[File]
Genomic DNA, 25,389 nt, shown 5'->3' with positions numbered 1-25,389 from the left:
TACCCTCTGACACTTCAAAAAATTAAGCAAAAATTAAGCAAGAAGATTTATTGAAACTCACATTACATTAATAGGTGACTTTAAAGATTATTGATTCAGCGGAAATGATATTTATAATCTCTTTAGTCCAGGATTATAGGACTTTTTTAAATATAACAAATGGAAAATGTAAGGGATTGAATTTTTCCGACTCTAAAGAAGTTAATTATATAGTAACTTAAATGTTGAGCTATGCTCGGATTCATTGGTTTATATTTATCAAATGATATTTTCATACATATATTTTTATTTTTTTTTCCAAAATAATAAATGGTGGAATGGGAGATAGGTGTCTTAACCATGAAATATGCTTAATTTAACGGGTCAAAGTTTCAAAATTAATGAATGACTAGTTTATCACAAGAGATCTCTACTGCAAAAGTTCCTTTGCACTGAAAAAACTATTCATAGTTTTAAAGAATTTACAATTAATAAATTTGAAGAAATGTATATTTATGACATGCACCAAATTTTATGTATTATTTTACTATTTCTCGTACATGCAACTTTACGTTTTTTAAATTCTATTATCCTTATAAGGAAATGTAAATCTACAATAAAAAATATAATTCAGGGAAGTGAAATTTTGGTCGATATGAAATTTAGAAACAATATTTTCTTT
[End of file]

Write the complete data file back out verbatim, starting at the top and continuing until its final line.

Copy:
Genomic DNA, 25,389 nt, shown 5'->3' with positions numbered 1-25,389 from the left:
TACCCTCTGACACTTCAAAAAATTAAGCAAAAATTAAGCAAGAAGATTTATTGAAACTCACATTACATTAATAGGTGACTTTAAAGATTATTGATTCAGCGGAAATGATATTTATAATCTCTTTAGTCCAGGATTATAGGACTTTTTTAAATATAACAAATGGAAAATGTAAGGGATTGAATTTTTCCGACTCTAAAGAAGTTAATTATATAGTAACTTAAATGTTGAGCTATGCTCGGATTCATTGGTTTATATTTATCAAATGATATTTTCATACATATATTTTTATTTTTTTTTCCAAAATAATAAATGGTGGAATGGGAGATAGGTGTCTTAACCATGAAATATGCTTAATTTAACGGGTCAAAGTTTCAAAATTAATGAATGACTAGTTTATCACAAGAGATCTCTACTGCAAAAGTTCCTTTGCACTGAAAAAACTATTCATAGTTTTAAAGAATTTACAATTAATAAATTTGAAGAAATGTATATTTATGACATGCACCAAATTTTATGTATTATTTTACTATTTCTCGTACATGCAACTTTACGTTTTTTAAATTCTATTATCCTTATAAGGAAATGTAAATCTACAATAAAAAATATAATTCAGGGAAGTGAAATTTTGGTCGATATGAAATTTAGAAACAATATTTTCTTT